Mooching A Spoonful of Sugar

Huck Finn and Tom Sawyer in Hannibal, MO.  ID’d first by Shannon Meeks.

Much of the confusion surrounding what to do about financing our health care system in the United States results from not understanding how our health care markets differ from others.  Would you purchase insurance to protect you against the expense of having to purchase an airline ticket unexpectedly?  I hope not, but hope you have purchased insurance to protect you against the expenses of having an unexpected serious illness.  The former would be an irrational use of your money both because the cost of an airline ticket is affordable and it is hard to imagine being forced to purchase one in any case.  Contrast that with having an unexpected serious illness which you now cannot avoid and can cost tens of thousands of dollars to treat; it is irrational not to have insurance in place to protect against this loss.

In selecting a voice/data transmission provider for your home and mobile devices, do you need the assistance of a professional who has received eight years of post-secondary education and charges $400 per hour to recommend the right provider?  It might help but it really doesn’t make sense to expend that kind of money for advice making a decision that most people are comfortable making on their own after a little comparison shopping.  Contrast that with having an unexpected serious illness and your life depends on the right choices being made about your medical treatments going forward; likely the rational way to proceed is to rely on the recommendations of a trained physician whom you trust—if you even get to choose your physician.  Dennis Not The Menace.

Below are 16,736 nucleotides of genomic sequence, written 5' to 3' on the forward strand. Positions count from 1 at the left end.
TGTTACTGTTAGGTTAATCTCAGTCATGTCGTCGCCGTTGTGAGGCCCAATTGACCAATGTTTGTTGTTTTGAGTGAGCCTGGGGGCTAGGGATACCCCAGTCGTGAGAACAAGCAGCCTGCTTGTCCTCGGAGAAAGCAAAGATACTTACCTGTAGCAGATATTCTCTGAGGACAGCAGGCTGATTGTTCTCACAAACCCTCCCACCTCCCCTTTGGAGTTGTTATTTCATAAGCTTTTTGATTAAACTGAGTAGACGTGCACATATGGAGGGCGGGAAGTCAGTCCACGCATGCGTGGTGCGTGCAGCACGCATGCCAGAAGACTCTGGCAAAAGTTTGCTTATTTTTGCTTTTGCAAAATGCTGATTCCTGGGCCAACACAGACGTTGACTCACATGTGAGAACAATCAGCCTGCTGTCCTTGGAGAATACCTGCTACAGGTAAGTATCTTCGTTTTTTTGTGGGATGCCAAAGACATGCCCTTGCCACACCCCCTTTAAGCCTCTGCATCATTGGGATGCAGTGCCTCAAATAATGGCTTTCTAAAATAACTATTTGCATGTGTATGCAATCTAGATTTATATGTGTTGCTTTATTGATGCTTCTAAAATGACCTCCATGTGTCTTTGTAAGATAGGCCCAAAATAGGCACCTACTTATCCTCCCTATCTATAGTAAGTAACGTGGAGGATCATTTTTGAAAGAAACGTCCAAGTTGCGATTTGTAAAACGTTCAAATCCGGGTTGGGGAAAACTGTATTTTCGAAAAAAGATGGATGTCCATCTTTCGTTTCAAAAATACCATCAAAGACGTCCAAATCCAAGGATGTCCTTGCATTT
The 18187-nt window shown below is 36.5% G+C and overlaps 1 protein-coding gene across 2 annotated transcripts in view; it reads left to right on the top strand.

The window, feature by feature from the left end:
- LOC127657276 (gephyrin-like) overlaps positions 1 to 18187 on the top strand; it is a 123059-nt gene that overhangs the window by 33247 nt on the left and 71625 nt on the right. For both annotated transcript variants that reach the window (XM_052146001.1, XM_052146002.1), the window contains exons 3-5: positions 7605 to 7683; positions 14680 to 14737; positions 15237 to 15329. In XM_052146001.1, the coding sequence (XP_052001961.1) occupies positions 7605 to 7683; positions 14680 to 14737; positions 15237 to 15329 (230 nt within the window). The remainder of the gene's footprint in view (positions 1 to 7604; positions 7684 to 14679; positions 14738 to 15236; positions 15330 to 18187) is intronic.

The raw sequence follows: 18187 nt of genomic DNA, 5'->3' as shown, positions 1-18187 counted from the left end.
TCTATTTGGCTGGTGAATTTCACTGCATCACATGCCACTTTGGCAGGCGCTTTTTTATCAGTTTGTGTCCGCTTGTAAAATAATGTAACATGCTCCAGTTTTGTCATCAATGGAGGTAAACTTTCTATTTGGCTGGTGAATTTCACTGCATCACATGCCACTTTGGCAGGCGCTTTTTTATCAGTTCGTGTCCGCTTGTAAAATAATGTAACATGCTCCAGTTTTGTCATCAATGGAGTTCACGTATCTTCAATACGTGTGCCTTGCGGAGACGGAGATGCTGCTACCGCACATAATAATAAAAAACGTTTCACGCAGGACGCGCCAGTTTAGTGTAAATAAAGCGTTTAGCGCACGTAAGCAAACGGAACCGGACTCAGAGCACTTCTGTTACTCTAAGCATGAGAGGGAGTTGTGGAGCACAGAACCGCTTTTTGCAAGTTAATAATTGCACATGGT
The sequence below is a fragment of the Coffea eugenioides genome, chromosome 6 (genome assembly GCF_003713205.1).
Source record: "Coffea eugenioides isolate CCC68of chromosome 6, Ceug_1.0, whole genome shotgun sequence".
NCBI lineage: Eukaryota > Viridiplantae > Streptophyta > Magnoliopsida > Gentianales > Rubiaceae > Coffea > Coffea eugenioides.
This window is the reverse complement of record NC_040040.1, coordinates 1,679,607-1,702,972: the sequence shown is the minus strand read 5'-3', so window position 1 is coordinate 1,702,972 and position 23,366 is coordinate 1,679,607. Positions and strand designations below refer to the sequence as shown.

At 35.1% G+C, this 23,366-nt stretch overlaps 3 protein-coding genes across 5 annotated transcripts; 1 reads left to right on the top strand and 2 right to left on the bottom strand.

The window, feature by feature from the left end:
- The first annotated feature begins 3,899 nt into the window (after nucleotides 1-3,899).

Our health care markets are radically different from other markets in our economy, like airline transportation and voice/data transmission services, in that parties other than the consumer, such as insurance companies and physicians, are often the actual deciders about both the services provided and their cost, and often the consumer doesn’t have a real choice about the services provided.

To this point in my March 3, 2017 post A Spoonful of Sugar I attempted to explain why Oklahoma Council of Public Affairs Limited Thinker Mark Perry is misguided if he thinks relying on competitive markets alone, without public or collective intervention in health care insurance and services markets, is going to curb health care inflation and assure that we have a healthy workforce so our economy remains internationally competitive.  Simply stated there is a fundamental disconnect between individual consumers and the health care market place due to the respective roles of insurance companies and health care providers which are the true price setters, not consumers.  He tried to generalize from the beneficial results of market forces on pricing for elective cosmetic surgery procedures where individual consumers are the sole deciders about how much they are willing to pay for what quantities of these services, i.e. I don’t have to have a tummy tuck at all so I have the time to shop around for the best deal without any consideration of insurance since most elective procedures are not covered by major medical insurance.